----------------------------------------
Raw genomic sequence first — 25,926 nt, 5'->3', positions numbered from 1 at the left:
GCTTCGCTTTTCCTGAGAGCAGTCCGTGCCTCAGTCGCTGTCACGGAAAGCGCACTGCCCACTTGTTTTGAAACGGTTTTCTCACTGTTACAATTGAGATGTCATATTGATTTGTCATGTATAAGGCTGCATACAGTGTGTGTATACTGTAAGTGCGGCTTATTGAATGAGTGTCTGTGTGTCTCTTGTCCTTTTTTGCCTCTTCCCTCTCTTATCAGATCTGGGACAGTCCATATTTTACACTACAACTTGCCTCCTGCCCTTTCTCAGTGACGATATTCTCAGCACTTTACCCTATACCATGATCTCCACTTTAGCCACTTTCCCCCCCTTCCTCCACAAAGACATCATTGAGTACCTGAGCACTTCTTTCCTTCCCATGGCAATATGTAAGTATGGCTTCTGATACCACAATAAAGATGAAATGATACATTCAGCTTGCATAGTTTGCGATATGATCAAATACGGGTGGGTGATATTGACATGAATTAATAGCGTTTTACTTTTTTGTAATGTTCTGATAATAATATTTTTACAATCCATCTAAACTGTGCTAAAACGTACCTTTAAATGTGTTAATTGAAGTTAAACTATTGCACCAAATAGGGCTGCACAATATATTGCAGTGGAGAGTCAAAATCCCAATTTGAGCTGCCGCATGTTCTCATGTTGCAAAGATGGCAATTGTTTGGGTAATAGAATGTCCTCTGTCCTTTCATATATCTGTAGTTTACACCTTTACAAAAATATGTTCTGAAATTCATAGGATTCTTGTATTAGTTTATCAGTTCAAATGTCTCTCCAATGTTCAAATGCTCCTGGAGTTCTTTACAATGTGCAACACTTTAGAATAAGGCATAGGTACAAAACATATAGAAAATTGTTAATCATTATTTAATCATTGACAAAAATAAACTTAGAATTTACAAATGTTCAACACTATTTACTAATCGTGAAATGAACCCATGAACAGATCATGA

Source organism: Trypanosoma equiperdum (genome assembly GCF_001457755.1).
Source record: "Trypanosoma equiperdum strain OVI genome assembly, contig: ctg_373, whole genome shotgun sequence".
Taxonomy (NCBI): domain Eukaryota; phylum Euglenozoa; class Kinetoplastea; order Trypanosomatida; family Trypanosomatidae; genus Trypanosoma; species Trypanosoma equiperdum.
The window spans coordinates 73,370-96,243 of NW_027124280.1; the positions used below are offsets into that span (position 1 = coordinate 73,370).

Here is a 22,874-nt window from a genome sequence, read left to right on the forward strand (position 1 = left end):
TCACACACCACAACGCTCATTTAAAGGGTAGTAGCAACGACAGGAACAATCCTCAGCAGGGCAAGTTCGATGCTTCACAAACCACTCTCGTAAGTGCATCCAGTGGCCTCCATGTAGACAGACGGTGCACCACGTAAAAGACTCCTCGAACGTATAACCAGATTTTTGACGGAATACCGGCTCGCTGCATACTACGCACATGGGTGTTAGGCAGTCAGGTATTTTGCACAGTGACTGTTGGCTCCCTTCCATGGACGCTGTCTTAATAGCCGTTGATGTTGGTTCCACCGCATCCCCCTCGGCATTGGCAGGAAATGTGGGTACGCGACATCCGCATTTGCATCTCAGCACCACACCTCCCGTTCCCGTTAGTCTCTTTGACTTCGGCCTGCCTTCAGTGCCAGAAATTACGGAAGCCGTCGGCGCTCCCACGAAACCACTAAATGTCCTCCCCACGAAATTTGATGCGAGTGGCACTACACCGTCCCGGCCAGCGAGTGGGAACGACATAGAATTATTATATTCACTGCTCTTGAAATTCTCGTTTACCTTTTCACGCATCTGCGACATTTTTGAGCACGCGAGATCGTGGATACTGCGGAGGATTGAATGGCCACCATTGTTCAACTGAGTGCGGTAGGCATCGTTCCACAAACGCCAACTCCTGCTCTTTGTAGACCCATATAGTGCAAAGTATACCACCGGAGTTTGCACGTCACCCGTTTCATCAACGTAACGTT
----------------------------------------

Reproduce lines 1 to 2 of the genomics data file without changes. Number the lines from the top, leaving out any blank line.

Raw genomic sequence first — 25,926 nt, 5'->3', positions numbered from 1 at the left:
GCTTCGCTTTTCCTGAGAGCAGTCCGTGCCTCAGTCGCTGTCACGGAAAGCGCACTGCCCACTTGTTTTGAAACGGTTTTCTCACTGTTACAATTGAGATGTCATATTGATTTGTCATGTATAAGGCTGCATACAGTGTGTGTATACTGTAAGTGCGGCTTATTGAATGAGTGTCTGTGTGTCTCTTGTCCTTTTTTGCCTCTTCCCTCTCTTATCAGATCTGGGACAGTCCATATTTTACACTACAACTTGCCTCCTGCCCTTTCTCAGTGACGATATTCTCAGCACTTTACCCTATACCATGATCTCCACTTTAGCCACTTTCCCCCCCTTCCTCCACAAAGACATCATTGAGTACCTGAGCACTTCTTTCCTTCCCATGGCAATATGTAAGTATGGCTTCTGATACCACAATAAAGATGAAATGATACATTCAGCTTGCATAGTTTGCGATATGATCAAATACGGGTGGGTGATATTGACATGAATTAATAGCGTTTTACTTTTTTGTAATGTTCTGATAATAATATTTTTACAATCCATCTAAACTGTGCTAAAACGTACCTTTAAATGTGTTAATTGAAGTTAAACTATTGCACCAAATAGGGCTGCACAATATATTGCAGTGGAGAGTCAAAATCCCAATTTGAGCTGCCGCATGTTCTCATGTTGCAAAGATGGCAATTGTTTGGGTAATAGAATGTCCTCTGTCCTTTCATATATCTGTAGTTTACACCTTTACAAAAATATGTTCTGAAATTCATAGGATTCTTGTATTAGTTTATCAGTTCAAATGTCTCTCCAATGTTCAAATGCTCCTGGAGTTCTTTACAATGTGCAACACTTTAGAATAAGGCATAGGTACAAAACATATAGAAAATTGTTAATCATTATTTAATCATTGACAAAAATAAACTTAGAATTTACAAATGTTCAACACTATTTACTAATCGTGAAATGAACCCATGAACAGATCATGA